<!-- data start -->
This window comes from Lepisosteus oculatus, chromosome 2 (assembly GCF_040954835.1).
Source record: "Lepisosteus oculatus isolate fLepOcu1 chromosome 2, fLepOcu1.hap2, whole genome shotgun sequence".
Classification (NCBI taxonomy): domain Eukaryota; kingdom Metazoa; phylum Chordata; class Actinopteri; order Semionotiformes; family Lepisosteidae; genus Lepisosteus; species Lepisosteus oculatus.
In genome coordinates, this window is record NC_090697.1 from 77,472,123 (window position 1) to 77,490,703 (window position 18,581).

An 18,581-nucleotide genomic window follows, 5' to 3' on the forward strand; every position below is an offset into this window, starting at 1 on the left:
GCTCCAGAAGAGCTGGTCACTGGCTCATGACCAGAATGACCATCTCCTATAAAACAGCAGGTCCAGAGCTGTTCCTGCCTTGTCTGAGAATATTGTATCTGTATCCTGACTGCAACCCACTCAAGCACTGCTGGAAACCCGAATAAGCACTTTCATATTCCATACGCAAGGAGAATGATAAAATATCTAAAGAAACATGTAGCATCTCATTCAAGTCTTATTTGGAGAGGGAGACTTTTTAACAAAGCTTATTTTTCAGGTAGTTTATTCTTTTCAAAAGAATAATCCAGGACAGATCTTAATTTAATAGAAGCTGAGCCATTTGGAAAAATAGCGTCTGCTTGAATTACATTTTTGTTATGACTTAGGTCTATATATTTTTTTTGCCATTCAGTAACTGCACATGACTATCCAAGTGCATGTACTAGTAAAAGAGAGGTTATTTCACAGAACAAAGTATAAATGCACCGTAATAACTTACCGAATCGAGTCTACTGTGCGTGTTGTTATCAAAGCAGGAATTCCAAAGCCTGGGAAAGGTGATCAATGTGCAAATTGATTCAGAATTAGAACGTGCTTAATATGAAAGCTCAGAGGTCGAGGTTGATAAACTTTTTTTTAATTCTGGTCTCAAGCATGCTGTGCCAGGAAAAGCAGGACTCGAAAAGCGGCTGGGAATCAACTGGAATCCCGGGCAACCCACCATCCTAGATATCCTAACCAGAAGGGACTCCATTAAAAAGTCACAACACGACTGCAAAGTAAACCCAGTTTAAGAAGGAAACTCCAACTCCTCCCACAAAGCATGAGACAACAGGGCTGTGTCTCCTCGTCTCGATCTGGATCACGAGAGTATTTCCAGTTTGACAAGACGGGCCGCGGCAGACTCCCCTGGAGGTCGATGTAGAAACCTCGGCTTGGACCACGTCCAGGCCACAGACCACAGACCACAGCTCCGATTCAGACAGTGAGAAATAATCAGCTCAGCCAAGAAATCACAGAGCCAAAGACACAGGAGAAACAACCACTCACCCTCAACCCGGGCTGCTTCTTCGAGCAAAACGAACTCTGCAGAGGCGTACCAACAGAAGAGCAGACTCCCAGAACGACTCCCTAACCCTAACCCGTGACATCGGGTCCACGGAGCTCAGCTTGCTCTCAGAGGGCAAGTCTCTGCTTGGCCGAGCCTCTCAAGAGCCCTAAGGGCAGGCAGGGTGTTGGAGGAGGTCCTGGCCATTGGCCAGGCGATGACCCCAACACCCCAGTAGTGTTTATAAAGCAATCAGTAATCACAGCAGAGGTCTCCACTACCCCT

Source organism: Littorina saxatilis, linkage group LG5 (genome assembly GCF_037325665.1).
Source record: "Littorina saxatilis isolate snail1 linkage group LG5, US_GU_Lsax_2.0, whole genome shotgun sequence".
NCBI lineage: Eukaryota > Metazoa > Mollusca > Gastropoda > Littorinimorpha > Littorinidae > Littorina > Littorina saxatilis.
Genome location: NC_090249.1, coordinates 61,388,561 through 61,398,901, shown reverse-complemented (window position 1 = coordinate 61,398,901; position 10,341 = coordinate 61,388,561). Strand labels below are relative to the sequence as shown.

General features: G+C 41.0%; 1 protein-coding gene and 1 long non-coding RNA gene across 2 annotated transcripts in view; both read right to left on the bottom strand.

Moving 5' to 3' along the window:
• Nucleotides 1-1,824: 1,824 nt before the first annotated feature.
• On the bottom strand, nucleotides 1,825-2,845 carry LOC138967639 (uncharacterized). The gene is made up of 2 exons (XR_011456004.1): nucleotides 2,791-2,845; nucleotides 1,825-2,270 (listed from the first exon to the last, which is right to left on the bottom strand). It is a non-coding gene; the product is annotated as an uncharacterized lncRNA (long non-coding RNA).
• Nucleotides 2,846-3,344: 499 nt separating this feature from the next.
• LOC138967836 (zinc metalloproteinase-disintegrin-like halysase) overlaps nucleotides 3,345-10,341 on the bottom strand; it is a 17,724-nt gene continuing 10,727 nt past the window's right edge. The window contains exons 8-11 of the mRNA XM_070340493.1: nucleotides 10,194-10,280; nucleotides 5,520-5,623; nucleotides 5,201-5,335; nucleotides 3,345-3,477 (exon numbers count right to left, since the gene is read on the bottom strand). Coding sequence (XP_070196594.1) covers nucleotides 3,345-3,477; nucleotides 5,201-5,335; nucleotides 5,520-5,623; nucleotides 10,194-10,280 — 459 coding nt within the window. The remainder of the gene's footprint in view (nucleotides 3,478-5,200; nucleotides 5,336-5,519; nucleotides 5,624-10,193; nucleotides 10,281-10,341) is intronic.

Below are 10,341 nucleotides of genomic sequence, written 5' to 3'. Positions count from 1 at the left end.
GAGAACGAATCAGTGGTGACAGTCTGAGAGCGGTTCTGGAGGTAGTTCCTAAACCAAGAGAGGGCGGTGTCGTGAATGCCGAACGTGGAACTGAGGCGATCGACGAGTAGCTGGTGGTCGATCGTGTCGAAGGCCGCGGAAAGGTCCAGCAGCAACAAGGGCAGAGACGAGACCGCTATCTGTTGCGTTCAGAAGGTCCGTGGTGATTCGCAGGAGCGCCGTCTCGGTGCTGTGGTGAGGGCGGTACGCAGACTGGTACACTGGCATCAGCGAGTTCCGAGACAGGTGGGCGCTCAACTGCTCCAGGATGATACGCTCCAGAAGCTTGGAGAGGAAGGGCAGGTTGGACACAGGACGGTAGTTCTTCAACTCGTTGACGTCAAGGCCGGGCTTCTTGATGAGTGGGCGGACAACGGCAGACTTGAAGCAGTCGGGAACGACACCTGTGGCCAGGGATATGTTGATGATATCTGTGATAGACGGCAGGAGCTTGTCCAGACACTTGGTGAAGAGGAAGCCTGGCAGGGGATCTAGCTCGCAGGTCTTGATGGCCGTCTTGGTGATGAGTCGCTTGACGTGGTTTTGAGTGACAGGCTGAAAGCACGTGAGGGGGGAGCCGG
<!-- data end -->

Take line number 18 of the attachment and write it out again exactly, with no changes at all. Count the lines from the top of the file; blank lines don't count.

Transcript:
GAGAACGAATCAGTGGTGACAGTCTGAGAGCGGTTCTGGAGGTAGTTCCTAAACCAAGAGAGGGCGGTGTCGTGAATGCCGAACGTGGAACTGAGGCGATCGACGAGTAGCTGGTGGTCGATCGTGTCGAAGGCCGCGGAAAGGTCCAGCAGCAACAAGGGCAGAGACGAGACCGCTATCTGTTGCGTTCAGAAGGTCCGTGGTGATTCGCAGGAGCGCCGTCTCGGTGCTGTGGTGAGGGCGGTACGCAGACTGGTACACTGGCATCAGCGAGTTCCGAGACAGGTGGGCGCTCAACTGCTCCAGGATGATACGCTCCAGAAGCTTGGAGAGGAAGGGCAGGTTGGACACAGGACGGTAGTTCTTCAACTCGTTGACGTCAAGGCCGGGCTTCTTGATGAGTGGGCGGACAACGGCAGACTTGAAGCAGTCGGGAACGACACCTGTGGCCAGGGATATGTTGATGATATCTGTGATAGACGGCAGGAGCTTGTCCAGACACTTGGTGAAGAGGAAGCCTGGCAGGGGATCTAGCTCGCAGGTCTTGATGGCCGTCTTGGTGATGAGTCGCTTGACGTGGTTTTGAGTGACAGGCTGAAAGCACGTGAGGGGGGAGCCGG